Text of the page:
I AM MY OWN WIFE by Doug Wright, directed by Robin Phillips (CanStage). At the Bluma Appel (27 Front East). To March 4. $36-$80, some discounts. See Continuing Listings for details. 416-368-3110. Rating: NN Rating: NN
Doug Wright's I Am My Own Wife comes festooned with many honours, including Obie, Drama Desk, Tony and Pulitzer awards.
All of which makes you leave the Bluma Appel Theatre thinking, "Whaaaat?"
Wright's one-person play focuses on the enigmatic figure of Charlotte von Mahlsdorf, a real-life transgendered German who survived the Nazis and the Communists. Born Lothar Berfelde, Charlotte grew up defying social conventions by dressing in women's clothes, and later, when she owned a respected antique store, secretly housing a notorious gay bar in her basement.
Wright, who also figures as a character in the story, isn't sure what to make of his protagonist, especially after reading documents that suggest Charlotte turned in other gay men and lesbians to the Stasi, the East German secret police.
Was she a courageous queer hero who miraculously survived two of the most oppressive regimes of the 20th century? Or was she an evil Mata Hari outfitted in simple black dress and pearls?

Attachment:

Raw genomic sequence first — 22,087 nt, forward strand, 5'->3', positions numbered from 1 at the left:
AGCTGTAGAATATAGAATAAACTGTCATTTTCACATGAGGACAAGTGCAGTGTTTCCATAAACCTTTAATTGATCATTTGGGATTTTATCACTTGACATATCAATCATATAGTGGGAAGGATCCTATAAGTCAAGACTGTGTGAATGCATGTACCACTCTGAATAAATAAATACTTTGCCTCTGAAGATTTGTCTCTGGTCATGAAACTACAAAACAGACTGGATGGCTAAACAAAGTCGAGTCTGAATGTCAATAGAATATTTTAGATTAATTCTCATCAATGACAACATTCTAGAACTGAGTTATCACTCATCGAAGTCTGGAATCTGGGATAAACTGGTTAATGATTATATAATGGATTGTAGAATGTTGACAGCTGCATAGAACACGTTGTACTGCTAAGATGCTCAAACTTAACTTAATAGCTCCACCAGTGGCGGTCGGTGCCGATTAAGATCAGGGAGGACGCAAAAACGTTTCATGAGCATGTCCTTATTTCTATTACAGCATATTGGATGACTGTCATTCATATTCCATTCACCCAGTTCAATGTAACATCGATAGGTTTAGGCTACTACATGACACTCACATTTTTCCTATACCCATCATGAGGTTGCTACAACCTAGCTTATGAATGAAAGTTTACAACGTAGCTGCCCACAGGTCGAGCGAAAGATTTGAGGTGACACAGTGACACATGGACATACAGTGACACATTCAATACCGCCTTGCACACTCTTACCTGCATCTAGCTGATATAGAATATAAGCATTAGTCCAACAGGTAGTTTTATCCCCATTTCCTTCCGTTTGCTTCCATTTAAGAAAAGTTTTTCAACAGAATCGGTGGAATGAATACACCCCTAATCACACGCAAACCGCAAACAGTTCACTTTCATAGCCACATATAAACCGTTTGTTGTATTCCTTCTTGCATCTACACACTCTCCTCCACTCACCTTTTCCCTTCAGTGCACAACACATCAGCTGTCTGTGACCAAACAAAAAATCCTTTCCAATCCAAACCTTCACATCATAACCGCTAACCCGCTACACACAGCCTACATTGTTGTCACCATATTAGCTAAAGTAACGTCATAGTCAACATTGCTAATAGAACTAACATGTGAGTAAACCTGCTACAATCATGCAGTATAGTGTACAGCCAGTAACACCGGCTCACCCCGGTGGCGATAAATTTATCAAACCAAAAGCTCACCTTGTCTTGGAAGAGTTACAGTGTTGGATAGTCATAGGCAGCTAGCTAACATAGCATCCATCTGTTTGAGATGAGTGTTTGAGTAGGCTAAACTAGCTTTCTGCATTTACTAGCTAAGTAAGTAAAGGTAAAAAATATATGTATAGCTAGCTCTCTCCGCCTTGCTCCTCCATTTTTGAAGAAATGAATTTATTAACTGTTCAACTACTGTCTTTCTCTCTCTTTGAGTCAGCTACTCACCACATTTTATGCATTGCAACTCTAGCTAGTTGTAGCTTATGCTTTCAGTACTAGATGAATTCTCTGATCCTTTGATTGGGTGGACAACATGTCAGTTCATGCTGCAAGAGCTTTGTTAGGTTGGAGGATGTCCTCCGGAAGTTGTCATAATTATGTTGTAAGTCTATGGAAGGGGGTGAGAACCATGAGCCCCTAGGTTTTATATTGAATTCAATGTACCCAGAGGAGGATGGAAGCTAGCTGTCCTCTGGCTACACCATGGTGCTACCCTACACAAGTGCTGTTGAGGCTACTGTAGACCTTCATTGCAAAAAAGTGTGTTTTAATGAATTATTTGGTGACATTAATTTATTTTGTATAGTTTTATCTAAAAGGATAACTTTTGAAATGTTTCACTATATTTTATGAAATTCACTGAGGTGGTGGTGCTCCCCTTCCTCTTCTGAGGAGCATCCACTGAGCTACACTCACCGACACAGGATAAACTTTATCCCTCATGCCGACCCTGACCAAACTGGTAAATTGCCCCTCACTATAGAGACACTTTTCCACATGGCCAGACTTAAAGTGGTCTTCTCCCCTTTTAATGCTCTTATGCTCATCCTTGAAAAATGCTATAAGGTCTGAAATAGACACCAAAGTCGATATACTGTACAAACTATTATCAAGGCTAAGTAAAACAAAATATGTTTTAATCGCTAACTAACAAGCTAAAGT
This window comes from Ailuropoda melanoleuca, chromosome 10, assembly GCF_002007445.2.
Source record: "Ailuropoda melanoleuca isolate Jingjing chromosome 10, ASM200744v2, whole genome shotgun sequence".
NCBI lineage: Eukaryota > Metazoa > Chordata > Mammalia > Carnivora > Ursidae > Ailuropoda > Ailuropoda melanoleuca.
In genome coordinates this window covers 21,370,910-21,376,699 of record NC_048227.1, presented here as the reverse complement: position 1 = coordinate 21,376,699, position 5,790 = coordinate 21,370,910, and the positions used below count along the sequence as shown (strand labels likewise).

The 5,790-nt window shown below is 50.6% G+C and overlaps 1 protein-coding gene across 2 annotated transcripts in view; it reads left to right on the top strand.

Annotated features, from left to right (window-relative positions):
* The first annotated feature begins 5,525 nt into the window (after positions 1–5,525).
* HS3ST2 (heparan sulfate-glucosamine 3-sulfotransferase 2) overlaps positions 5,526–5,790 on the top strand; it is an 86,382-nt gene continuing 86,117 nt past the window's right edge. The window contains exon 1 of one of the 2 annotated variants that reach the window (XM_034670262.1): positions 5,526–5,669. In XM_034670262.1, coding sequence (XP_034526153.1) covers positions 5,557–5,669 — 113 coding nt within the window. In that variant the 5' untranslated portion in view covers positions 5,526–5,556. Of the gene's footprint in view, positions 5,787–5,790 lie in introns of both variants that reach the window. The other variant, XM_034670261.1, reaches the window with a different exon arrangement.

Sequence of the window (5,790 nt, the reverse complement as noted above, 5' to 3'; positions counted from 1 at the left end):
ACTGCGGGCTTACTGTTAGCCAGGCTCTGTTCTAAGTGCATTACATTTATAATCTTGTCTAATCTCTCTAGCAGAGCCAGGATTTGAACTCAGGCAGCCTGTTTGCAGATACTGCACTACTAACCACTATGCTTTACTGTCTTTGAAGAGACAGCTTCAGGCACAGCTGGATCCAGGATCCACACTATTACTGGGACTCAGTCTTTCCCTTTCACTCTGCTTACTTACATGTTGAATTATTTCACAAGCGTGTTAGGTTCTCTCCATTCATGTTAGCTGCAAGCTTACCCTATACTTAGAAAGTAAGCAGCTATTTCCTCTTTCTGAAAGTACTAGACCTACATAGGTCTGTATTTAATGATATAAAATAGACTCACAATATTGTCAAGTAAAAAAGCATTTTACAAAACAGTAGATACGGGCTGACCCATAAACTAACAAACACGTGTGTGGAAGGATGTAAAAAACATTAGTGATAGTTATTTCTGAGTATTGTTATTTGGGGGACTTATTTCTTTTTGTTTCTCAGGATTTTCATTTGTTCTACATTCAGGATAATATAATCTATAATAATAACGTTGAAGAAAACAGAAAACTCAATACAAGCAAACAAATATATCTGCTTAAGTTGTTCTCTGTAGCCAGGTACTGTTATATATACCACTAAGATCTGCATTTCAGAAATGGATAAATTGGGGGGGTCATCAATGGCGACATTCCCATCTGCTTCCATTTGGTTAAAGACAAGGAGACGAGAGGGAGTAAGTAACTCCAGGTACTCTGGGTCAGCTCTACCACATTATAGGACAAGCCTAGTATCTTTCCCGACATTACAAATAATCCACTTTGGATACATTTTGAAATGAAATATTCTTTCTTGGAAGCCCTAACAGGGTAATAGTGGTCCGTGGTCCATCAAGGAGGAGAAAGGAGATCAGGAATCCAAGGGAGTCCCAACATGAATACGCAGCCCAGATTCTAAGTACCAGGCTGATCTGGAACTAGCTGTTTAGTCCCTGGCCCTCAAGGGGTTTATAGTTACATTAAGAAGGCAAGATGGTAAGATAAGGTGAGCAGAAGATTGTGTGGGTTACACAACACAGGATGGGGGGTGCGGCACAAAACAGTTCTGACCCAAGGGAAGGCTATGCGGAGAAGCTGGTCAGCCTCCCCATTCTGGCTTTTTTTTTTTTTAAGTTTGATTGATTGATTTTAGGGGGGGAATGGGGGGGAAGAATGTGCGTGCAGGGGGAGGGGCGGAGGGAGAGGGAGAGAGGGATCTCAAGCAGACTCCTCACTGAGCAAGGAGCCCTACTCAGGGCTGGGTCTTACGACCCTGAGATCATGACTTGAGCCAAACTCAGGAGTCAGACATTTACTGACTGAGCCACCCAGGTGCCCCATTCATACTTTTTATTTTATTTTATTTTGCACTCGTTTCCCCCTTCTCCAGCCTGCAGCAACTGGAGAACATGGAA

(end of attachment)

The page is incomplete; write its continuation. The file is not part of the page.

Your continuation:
The answer, of course, isn't clear, and Wright clutters his banal script with many cumbersome symbols. His Charlotte, for instance, collects keys (get it?). At another point, we're asked what to do with an antique that's lost its lustre.
This play might work better in a more intimate space, or in a Fringe Festival setting. But director Robin Phillips 's production is heavy-handed, full of fussy details (the sound cues are annoyingly cute) that make us aware of the holes in the script.
Despite Stephen Ouimette 's careful, delicately nuanced performance in multiple roles, Charlotte doesn't come alive, and we never learn in detail what it was like to be different under two extreme governments that stressed conformity.
An intriguing play is buried beneath the rubble of this script. At one point, Ouimette as Wright jokes that getting grant money for a play about the oppressed, hidden historical figure was easy.
Too bad this cynical idea which says more about politics and the arts than this lame Antiques Roadshow knockoff wasn't explored in more depth.